The World Health Organisation is warning there may still be spikes in the number of cases of dengue fever in the Pacific this season before the weather starts to cool in April.
The head of Emerging Disease Surveillance and Response at WHO in Fiji says people who have existing conditions, such as diabetes, heart disease, blood disorders, kidney or liver problems, are at higher risk of developing more severe dengue symptoms.
Dr Eric Nilles says the ease of international travel is driving the spread of arboviruses like dengue, which is transmitted between people by mosquitoes.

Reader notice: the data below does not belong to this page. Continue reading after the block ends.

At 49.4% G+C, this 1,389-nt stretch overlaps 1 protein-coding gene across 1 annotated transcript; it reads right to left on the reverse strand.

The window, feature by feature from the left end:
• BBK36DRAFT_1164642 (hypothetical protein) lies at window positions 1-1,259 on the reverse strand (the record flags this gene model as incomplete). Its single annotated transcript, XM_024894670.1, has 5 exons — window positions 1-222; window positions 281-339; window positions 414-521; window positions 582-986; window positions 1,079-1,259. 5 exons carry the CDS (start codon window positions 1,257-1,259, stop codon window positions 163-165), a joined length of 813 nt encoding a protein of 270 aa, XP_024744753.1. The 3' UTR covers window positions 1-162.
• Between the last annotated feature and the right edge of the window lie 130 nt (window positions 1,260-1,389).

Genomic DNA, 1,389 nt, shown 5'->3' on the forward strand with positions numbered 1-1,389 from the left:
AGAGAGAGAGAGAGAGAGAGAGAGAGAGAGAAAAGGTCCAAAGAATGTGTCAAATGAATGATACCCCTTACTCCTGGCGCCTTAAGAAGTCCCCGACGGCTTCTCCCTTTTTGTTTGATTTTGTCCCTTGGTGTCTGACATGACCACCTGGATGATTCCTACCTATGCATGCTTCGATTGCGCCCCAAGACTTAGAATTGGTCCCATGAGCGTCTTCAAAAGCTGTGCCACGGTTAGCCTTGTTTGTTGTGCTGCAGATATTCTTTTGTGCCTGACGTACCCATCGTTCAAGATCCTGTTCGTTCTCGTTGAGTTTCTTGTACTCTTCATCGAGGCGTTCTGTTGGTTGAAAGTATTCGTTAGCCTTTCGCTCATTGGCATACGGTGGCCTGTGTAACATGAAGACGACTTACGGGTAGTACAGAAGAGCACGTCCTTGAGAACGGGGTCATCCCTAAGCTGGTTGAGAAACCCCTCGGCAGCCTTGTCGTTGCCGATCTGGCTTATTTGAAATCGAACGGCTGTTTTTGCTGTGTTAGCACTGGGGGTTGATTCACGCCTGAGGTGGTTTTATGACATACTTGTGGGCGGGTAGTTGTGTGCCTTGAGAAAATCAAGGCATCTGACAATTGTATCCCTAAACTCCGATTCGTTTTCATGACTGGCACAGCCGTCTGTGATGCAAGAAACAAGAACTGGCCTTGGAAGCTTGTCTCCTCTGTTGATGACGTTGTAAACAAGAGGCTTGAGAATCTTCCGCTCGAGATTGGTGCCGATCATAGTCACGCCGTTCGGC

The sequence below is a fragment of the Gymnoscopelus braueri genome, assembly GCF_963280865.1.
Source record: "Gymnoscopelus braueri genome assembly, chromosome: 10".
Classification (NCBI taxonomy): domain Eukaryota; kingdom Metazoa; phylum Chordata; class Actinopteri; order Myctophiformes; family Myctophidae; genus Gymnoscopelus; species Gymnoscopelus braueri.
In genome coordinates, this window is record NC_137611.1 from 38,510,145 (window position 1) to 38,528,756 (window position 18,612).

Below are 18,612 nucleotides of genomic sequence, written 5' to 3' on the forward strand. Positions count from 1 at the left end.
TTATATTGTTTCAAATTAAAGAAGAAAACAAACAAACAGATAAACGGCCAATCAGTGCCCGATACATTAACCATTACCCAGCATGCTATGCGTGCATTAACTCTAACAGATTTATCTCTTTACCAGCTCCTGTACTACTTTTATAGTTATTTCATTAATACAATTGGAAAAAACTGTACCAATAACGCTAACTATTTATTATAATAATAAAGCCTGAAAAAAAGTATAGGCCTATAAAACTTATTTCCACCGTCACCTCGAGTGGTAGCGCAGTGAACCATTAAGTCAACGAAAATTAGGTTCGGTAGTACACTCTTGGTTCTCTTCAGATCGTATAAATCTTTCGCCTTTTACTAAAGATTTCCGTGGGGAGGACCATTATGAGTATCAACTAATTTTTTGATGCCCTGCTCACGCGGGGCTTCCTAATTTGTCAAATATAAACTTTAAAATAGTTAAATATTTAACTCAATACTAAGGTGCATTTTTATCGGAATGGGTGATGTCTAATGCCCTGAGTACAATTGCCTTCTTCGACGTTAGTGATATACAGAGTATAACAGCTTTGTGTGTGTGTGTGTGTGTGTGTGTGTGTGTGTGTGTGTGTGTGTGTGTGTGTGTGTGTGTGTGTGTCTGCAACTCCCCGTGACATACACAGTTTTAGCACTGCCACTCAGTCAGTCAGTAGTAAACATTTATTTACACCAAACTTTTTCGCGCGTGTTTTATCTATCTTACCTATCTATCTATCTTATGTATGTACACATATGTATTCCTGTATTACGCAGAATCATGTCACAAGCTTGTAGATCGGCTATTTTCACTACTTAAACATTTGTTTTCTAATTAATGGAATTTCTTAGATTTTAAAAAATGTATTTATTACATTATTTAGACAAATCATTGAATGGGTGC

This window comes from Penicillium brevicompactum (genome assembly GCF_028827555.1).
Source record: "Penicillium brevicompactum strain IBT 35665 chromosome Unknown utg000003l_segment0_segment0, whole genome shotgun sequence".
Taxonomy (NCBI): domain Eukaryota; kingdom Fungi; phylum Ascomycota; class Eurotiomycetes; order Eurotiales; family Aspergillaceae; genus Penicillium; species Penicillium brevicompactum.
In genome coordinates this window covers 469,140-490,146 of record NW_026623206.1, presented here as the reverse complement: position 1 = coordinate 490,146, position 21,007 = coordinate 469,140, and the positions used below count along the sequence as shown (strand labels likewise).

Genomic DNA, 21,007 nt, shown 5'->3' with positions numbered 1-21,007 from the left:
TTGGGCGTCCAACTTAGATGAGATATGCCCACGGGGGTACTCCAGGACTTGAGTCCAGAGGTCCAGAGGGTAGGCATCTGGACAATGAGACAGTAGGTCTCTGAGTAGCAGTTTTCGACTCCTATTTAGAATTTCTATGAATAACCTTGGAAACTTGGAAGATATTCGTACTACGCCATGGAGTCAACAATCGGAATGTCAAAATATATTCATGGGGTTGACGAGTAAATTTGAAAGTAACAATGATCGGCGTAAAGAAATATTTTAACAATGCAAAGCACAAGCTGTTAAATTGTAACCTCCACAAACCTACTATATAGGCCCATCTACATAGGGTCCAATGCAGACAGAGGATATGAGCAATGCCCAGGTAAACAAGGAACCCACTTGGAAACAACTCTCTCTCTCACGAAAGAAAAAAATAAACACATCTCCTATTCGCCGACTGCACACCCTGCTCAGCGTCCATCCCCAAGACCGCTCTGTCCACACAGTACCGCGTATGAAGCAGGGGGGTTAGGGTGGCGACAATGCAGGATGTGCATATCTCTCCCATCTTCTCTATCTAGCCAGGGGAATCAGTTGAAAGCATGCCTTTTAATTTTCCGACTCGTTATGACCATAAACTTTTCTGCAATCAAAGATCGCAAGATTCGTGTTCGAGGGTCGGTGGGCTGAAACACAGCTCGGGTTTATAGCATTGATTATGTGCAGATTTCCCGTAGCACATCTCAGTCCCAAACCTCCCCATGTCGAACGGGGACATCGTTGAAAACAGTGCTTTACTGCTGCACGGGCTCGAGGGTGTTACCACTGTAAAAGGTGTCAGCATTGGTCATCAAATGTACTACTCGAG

He says the dengue season is characterised by hot, wet weather, and normally runs from December to April or May.
There's the tail end of of a dengue outbreak in the Solomon Islands. There's still some dengue cases being reported in Micronesia, and again a tail end of an outbreak. And then there's a larger number of cases being reported in Kiribati, in French Polynesia, in New Caledonia, and Fiji and Vanuatu.
Dr Nilles says the surveillance network for dengue like diseases is robust with 23 nations reporting case numbers on a weekly basis.